J.S. Mill’s Theory of Development
J.S. Mill has made a significant contribution to the theory of economic development. According to Mill, economic development is a function of land, labour, and capital. He treated land and labour as original factors of production, and capital as the stock previously accumulated from the production of labour. According to him, the wealth of a nation increases production faster than the labour force. He also distinguished between productive consumption, and unproductive consumption. Productive consumption is that consumption which increases the productive power of the community.
The important constituents of Mill’s theory of development are
i) control of population growth
ii) a wage fund
iii) The role of capital accumulation
iv) rate of profit
v) The role of the state
vi) The stationary state
i) Control of Population Growth: Mill believed in Malthusian Theory of Population. According to Mill, the tendency of a population is to increase faster than the means of living. Therefore, there is a need to restrict population growth in order to bring faster development.
ii) The Wage Fund: According to Mill, the elasticity of labour supply is very high in response to rise in wages. Wages usually cross the subsistence level. Wages are paid out of capital, and, hence, they are limited by the existing fund of capital. Further, wages are determined by the demand and supply of labour. Any change in the wage rate is affected by the change in capital or population.
Thus, the rise and fall in wages depends upon whether capital grows faster than a population, or whether population grows faster than capital. Mill pointed out that an increase in consumption leads to a decline in investment. On the other hand, increase in investment leads to an increased wage fund, and this leads to economic progress. Mill believed that the wage fund depends upon the aggregate fund of capital, and the wages that are paid out of capital as advances.
iii) The Role of Capital Accumulation: Capital is defined as the previously accumulated stock of the products of formal labour: the higher the capital, the larger the size of wages and thus, the higher the demand for productive labour. Capital is the result of savings, and savings means abstinence from present consumption for the sake of future investment.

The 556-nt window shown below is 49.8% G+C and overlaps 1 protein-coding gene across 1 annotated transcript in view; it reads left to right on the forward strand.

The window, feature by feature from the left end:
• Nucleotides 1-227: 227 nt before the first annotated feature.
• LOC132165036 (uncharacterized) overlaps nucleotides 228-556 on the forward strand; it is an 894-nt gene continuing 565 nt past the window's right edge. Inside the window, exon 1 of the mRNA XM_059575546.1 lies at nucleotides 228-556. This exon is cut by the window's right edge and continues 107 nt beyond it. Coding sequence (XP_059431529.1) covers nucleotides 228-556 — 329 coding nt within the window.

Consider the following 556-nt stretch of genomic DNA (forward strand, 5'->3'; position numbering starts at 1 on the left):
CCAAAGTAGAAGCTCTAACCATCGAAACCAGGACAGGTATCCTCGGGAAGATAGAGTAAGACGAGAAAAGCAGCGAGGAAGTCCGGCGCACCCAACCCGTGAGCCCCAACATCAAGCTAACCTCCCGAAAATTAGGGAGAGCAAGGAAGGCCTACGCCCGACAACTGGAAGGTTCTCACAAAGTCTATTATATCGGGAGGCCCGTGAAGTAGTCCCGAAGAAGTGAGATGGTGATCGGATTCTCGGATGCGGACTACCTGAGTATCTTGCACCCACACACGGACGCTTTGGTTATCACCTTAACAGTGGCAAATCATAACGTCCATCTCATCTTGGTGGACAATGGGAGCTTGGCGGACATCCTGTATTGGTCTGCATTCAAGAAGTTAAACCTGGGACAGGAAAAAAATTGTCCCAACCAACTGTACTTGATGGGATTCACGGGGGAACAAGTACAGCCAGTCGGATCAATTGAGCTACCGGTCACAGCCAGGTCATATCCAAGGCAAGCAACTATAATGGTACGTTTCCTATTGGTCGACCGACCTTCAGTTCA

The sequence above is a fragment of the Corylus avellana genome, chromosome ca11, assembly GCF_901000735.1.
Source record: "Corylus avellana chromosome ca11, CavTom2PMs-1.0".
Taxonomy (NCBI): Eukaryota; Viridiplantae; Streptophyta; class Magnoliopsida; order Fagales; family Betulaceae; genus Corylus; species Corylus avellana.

According to Mill, capital accumulation depends upon
i) the size of the fund that savings can make, and
ii) the strength of the disposition to save.
Thus, capital is the kingdom of development, and it is the upshot of investment.
iv) The Rate of Profit: According to Mill, the ultimate tendency in an economy is for the rate of profit to decline due to diminishing returns in agriculture, and an increase in the population at a Malthusian rate. In the absence of technical improvement in agriculture, and with a high population growth rate, the rate of profit is bound to decline, and the economy will approach a stationary state.
v) The Role of State: J S. Mill was an ardent supporter of laissez faire and advocated a minimum role for the state in economic affairs. Mill was in favour of free trade, and against protectionism. He prescribed protection only for infant industries. In his view, the government has an important role to civilize citizens by providing educational facilities.
However, he did not consider education as an investment in capital which stimulates economic growth.
vi) The Stationary State: The stationary state is a stage where there could be no increase in either population, or in the stock of capital. Profit becomes minimal. However, there would still be a rise in the standard of living because of improvements in the life style, and increased leisure through technical progress. According to J.S. Mill the stationary state is imminent. He supported the stationary state as it leads to improvement
in income distribution, and large remuneration for labour.